Second, in terms of method, the president wants state and local governments to “partner” in infrastructure projects and pay part of the cost. This will require that they raise taxes. Areas in good financial health, such as New York City, will be able to do this. Areas struggling economically and in most desperate need, such as Flint, Michigan, will not.
In my view, the economic problem we face today is not insufficient spending, which an infrastructure program would remedy, but excessive corporate power that is hurting American workers. The real incomes of full-time U.S. workers, which have stagnated for decades, fell by 1 percent in 2017 alone, even as stocks and CEO pay soared.
The solution to this problem involves strengthening worker rights, not weakening them, as the Trump administration policies have been doing. I believe giving workers a meaningful raise is far more important than improving our nation’s infrastructure – as bad as it is, our paychecks are worse.
A non-compromise on immigration
Stephanie L. Canizales, University of Southern California
“It is time to reform these outdated immigration rules and finally bring our immigration system into the 21st century. These four pillars represent a down-the-middle compromise, and one that will create a safe, modern and lawful immigration system.”
The four pillars the president outlined in his speech include a path to citizenship for 1.8 million immigrants brought to the U.S. as undocumented children, increased border enforcement, termination of the visa lottery and an end to “chain migration.”
I believe the first proposal rightfully brings Dreamers out of limbo, and I applaud the president for taking this stand. The other three “pillars,” however, rest on shaky foundations that deserve closer scrutiny.
Trump’s second pillar - more border enforcement - seems to be premised on the notion that new immigrants are synonymous with drugs, gangs and depressed job and wage growth, and that only his “beautiful wall” and more border agents can protect Americans. This ignores the fact that immigrants are less likely to commit serious crimes than native-born Americans. As for MS-13, which Trump spotlighted as a source of violence in his speech, it is a homegrown gang, born and bred in the streets of Los Angeles, California, not native to Central America.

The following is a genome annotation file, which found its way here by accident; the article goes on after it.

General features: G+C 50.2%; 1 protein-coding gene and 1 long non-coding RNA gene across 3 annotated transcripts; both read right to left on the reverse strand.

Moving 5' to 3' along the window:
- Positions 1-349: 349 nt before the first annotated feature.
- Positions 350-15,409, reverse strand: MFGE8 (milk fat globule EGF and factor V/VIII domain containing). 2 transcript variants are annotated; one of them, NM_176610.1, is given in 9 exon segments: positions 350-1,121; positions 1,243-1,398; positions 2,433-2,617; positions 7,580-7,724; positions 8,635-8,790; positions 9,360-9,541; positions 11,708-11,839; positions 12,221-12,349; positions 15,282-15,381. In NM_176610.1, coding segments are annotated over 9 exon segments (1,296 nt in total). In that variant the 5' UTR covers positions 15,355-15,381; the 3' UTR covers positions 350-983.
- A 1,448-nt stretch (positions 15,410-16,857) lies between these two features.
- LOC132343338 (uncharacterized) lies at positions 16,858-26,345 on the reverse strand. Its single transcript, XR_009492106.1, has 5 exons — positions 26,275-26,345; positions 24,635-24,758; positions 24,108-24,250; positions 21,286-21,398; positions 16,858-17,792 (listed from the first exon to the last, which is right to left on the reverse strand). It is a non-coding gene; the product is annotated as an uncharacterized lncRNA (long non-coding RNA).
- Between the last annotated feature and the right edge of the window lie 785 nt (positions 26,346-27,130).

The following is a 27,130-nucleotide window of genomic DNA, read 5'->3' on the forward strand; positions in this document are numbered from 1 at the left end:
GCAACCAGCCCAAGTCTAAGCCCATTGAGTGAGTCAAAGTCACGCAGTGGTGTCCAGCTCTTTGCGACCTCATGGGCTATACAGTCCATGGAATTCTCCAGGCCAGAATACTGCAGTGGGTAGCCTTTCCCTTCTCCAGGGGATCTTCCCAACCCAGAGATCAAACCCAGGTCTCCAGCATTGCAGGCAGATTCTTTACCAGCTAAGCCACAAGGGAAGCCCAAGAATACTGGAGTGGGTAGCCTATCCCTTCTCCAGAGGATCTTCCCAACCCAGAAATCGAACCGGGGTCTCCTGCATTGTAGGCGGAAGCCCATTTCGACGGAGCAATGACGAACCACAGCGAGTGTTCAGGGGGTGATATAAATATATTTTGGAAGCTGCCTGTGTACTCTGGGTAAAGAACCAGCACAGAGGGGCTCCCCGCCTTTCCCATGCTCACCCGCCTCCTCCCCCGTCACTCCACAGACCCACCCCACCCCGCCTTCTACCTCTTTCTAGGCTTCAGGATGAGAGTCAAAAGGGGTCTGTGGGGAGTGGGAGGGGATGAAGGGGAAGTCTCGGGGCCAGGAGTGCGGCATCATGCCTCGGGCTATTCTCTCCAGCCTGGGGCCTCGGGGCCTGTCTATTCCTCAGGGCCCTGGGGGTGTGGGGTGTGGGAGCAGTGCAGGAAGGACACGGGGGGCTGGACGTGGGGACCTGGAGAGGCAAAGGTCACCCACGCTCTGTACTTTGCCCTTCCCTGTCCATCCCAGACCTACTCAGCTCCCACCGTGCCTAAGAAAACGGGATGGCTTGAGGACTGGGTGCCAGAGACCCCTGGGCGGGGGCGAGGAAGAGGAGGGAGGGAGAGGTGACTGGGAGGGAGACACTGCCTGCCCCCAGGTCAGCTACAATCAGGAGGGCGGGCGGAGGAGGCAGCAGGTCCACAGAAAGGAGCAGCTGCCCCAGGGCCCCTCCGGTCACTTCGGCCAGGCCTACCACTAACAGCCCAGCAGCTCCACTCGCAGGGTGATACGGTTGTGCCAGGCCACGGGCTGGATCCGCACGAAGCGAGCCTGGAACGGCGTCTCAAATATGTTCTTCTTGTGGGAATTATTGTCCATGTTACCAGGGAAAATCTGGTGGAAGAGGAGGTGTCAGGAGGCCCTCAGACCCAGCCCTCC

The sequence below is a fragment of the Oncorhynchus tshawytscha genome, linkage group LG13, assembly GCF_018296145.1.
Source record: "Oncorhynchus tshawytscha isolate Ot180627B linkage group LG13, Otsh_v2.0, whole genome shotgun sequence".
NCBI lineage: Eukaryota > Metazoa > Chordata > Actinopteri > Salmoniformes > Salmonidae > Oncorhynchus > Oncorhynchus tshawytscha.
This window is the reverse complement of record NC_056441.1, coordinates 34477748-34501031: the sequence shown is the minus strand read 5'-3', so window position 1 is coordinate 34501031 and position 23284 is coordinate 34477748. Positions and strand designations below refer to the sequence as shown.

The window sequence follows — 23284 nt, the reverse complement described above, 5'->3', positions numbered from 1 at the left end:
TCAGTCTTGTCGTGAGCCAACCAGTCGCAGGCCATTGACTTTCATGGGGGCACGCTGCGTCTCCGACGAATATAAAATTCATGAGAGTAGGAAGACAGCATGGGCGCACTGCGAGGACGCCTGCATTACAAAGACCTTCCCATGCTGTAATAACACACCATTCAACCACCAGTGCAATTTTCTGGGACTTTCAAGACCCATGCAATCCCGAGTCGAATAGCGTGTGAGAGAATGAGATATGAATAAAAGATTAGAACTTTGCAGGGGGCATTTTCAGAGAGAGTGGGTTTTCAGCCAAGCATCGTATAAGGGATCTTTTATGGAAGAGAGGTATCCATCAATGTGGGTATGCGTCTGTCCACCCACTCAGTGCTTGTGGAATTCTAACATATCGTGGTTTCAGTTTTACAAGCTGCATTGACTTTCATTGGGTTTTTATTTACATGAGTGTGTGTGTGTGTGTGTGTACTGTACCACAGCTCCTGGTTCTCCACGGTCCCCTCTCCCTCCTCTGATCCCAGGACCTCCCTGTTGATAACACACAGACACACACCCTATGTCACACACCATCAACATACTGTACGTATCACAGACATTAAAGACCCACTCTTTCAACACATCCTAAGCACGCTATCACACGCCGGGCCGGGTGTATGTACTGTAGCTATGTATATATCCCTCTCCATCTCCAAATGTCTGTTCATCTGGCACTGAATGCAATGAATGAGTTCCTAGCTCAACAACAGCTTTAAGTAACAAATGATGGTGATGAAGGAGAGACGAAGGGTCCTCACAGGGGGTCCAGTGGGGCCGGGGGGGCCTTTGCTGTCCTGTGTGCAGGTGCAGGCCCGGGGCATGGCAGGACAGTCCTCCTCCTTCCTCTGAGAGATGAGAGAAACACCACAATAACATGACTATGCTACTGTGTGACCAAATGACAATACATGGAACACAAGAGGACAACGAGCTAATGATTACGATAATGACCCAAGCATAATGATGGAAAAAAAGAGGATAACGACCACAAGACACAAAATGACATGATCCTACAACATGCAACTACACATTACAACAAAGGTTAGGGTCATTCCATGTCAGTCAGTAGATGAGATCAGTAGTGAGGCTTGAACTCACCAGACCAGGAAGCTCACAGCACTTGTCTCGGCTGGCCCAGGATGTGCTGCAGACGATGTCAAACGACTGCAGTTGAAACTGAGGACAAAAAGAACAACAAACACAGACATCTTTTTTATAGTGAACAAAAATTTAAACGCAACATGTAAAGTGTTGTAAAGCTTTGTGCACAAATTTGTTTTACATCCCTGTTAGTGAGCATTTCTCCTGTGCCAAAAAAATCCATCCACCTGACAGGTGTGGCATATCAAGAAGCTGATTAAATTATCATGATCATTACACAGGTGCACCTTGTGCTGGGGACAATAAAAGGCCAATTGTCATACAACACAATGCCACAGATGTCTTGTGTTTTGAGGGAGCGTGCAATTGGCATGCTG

As for claims that immigrants hurt natives, the evidence is clear and substantial that they do not. Little competition occurs for the low-wage occupations that employ undocumented immigrants, such as those in agriculture, garment manufacturing, and domestic work. In fact, removing immigrants would hurt our economy through the loss of sales taxes, property taxes and other economic contributions.
Trump’s third proposal, to terminate the visa lottery, willfully misrepresents immigration law. The diversity visa lottery - despite its name - does not “randomly hand out green cards” but allocates 50,000 visas each year to countries with low rates of migration. To be eligible, applicants must meet various educational, occupational, security and health criteria.
And his fourth pillar not only contains falsehoods but a derogatory slur that dehumanizes the men, women and children who seek a new life in the U.S. Trump’s desire to end “chain migration” rests on claims, which he repeated in the address, that immigrants with permission to remain in the U.S. exploit current policy by sponsoring “virtually unlimited numbers of distant relatives” to join them.
This is far from the truth. Only parents, spouses and unmarried minor children may be sponsored through family-based immigration.
The pillars Trump proposes are not, in my view, a “down-the-middle” compromise with the guarantee of a “safe, modern and lawful” system. If lawmakers agree to such a plan, all immigrant communities would pay a steep price, even if protecting Dreamers is a worthy goal.
Steven Pressman, Professor of Economics, Colorado State University; Greg Wright, Assistant Professor of Economics, University of California, Merced, and Stephanie L. Canizales, Ph.D. Candidate, University of Southern California – Dornsife College of Letters, Arts and Sciences